For learning rates, we suggest using a loguniform distribution between 1e-5 and 1e-1: tune.loguniform(1e-5, 1e-1).

For batch sizes, we suggest trying powers of 2, for instance, 2, 4, 8, 16, 32, 64, 128, 256, etc. The magnitude depends on your problem. For easy problems with lots of data, use higher batch sizes, for harder problems with not so much data, use lower batch sizes.

For layer sizes we also suggest trying powers of 2. For small problems (e.g. Cartpole), use smaller layer sizes. For larger problems, try larger ones.

For discount factors in reinforcement learning we suggest sampling uniformly between 0.9 and 1.0. Depending on the problem, a much stricter range above 0.97 or oeven above 0.99 can make sense (e.g. for Atari).

How can I use nested/conditional search spaces?

Sometimes you might need to define parameters whose value depend on the value of other parameters. Ray Tune offers some methods to define these.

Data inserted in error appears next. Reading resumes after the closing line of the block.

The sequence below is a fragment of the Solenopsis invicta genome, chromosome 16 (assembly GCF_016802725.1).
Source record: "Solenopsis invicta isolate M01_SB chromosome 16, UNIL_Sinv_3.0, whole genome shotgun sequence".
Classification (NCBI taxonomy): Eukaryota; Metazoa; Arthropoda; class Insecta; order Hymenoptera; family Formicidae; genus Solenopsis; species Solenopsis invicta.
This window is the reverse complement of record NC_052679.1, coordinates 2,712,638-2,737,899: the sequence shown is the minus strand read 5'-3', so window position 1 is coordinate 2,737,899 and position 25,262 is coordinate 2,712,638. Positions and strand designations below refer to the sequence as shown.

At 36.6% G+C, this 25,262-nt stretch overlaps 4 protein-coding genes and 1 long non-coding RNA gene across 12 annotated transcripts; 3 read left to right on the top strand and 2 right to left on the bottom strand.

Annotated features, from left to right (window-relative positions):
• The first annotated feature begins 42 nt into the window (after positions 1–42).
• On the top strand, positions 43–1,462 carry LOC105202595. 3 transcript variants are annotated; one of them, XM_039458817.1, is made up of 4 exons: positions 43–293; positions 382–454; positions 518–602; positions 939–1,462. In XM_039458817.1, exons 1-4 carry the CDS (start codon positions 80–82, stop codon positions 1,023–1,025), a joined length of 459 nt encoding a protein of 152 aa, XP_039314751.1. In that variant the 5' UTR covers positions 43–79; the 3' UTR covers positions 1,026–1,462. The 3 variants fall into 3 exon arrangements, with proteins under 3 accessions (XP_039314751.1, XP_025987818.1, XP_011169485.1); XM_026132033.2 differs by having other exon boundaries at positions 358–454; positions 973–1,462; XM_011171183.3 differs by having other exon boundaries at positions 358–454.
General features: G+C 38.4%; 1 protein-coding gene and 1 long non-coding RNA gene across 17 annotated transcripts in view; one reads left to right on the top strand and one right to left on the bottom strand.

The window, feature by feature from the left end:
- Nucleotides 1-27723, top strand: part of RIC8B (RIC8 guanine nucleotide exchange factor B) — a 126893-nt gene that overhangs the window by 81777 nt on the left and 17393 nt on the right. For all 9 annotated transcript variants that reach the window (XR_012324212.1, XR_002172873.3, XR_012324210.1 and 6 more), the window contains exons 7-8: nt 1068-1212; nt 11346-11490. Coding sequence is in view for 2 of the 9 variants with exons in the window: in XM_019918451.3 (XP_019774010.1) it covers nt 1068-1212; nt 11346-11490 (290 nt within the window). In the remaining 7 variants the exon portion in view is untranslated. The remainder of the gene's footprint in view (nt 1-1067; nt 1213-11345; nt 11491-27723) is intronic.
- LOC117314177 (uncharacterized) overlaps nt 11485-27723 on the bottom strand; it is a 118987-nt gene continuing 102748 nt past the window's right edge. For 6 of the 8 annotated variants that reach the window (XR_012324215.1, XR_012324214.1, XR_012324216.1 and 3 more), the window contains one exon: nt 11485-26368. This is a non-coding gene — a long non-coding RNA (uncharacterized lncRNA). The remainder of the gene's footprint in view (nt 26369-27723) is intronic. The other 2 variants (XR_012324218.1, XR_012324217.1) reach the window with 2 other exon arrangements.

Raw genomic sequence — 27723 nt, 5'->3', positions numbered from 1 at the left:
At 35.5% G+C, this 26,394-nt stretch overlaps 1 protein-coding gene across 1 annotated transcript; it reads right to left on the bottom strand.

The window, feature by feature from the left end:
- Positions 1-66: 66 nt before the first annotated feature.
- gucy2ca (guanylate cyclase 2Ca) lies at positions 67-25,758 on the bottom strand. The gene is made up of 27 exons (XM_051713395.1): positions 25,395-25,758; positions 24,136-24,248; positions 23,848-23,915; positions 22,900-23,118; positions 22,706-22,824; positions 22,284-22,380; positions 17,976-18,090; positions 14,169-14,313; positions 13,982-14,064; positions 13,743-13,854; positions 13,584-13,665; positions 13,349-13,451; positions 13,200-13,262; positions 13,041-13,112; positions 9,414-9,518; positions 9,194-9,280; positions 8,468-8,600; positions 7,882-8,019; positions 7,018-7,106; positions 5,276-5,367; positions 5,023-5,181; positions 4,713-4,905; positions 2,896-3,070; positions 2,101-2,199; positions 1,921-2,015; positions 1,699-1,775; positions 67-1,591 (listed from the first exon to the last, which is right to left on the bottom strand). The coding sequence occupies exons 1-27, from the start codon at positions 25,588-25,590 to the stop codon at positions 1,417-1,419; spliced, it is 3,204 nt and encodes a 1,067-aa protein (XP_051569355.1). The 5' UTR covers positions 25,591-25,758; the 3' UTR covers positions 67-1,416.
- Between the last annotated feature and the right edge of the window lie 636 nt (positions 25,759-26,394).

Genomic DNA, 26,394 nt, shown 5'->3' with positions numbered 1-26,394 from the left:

Nested spaces

You can nest hyperparameter definition in sub dictionaries:

config = {
    "a": {
        "x": tune.uniform(0, 10)
    "b": tune.choice([1, 2, 3])

The trial config will be nested exactly like the input config.

Conditional spaces

Custom and conditional search spaces are explained in detail here. In short, you can pass custom functions to tune.sample_from() that can return values that depend on other values:

config = {
    "a": tune.randint(5, 10)
    "b": tune.sample_from(lambda spec: np.random.randint(0, spec.config.a))

How does early termination (e.g. Hyperband/ASHA) work?

Early termination algorithms look at the intermediately reported values, e.g. what is reported to them via tune.report() after each training epoch. After a certain number of steps, they then remove the worst performing trials and keep only the best performing trials. Goodness of a trial is determined by ordering them by the objective metric, for instance accuracy or loss.